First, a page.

What species of fish is Nemo in the Disney movie “Finding Nemo” ?
“Hey Jude” was one of the first releases from the band’s own Apple label, in 1968 and continues to be included in Billboard’s “Greatest Songs of All Time” lists. Although credited to both McCartner and Lennon, Paul McCartney essentially wrote the lyrics as a sort of letter to John Lennon’s son, Julian, born with his first wife Cynthia.
In the summer of 1968, John Lennon started his relationship with Yoko Ono and left the marital home he shared with Cynthia, leaving Julian behind as well.
According to Sir McCartney, as a friend of the family, on the hour-long drive to visit Cynthia and Julian to try and comfort them and cheer them up, he started singing ‘Hey Jules – don’t make it bad, take a sad song, and make it better…’ It was a message of hope for Julian telling him that even if it sounds like a sad song today, it will get better, and he will be OK. That’s what good family friends do!
Sir McCartney ultimately decided to change the name to “Jude” because he liked the name Jud, one of the characters in the musical Oklahoma! The rest, as they say, is history.
“I’m sorry, if you were right, I’d agree with you.”
What song did Paul McCartney write for John Lennon’s son, Julian?
The fifth sign of the zodiac is named Leo (♌︎), corresponding to the celestial constellation Leo. The constellation is associated with the Nemean lion, a monster in Greek mythology that lived at Nemea that was ultimately killed by Hercules.
In 1789, President George Washington called for an official “day of public thanksgiving and prayer.” Although Congress agreed with his suggestion, no official annual holiday was enacted. However, on October 3, 1863, almost 75 years later, President Abraham Lincoln issued a proclamation to express gratitude for the important Union Army’s victory at Gettysburg, stating that the country will celebrate an official Thanksgiving holiday on November 26, 1863 and thereafter the fourth Thursday of every November will be considered an official U.S. holiday. What most people don’t know is that while the proclamation was written by then Secretary of State William Seward, most of the credit for the Thanksgiving Proclamation should probably go to a woman named Sarah Josepha Hale.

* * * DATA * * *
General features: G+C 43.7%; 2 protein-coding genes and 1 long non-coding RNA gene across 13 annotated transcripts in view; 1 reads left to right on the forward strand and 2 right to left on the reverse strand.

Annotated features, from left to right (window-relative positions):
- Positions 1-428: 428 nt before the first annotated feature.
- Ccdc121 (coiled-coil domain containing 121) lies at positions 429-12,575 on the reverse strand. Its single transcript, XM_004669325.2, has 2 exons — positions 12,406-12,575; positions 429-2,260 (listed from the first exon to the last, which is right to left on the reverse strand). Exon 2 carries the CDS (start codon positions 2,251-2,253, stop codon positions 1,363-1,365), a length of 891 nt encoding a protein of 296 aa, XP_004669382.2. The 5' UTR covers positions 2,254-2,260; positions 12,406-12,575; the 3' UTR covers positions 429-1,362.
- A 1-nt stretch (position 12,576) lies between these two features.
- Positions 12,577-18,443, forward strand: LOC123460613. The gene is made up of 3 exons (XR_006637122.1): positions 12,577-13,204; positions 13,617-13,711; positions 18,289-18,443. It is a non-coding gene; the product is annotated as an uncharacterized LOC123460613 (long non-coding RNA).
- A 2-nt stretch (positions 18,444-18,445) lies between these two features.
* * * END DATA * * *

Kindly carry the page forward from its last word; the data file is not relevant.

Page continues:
Hale, the author of the children’s poem “Mary Had a Little Lamb” (originally “Mary’s Lamb”) written in 1830, was a well-respected writer, founder of the American Ladies Magazine, which promoted women’s issues. Among the many accomplishments during her lifetime, in 1837 she became the editor in chief of Godey’s Lady Book and by the time the Civil War had began, it was one of the most influential periodicals in the nation. She persistently argued and lobbied for a national holiday in November, believing it might help heal the wounds of the Civil War.
Born in New Hampshire, she had regularly celebrated a thanksgiving holiday and had published “Northwood: A Tale of New England” in 1827 in which there was an entire chapter devoted to the Thanksgiving tradition which had already become popular in many parts of the United States.
The fourth Thursday of November remained the annual day of Thanksgiving from Lincoln’s proclamation in 1863 until 1939, when President Franklin D. Roosevelt, hoping to boost an ailing economy at the end of the depression, moved the holiday to the third Thursday to give merchants and consumers an extra week to shop between Thanksgiving and Christmas. But Congress wouldn’t have it and in 1941, in deference to Congressional wishes, agreed to restore and permanently establish the official Thanksgiving holiday on the fourth Thursday of November.
“I lie in bed at night, after ending my prayers with the words ‘Ich danke dir für all das Gute und Liebe und Schöne.’ (Thank you, God, for all that is good and dear and beautiful.)”
What is the fifth sign of the zodiac?
MTV debuted just after midnight on August 1, 1981, with the broadcast of “Video Killed the Radio Star” by the Buggles.
“I am ready to meet my Maker. Whether my Maker is prepared for the great ordeal of meeting me is another matter.”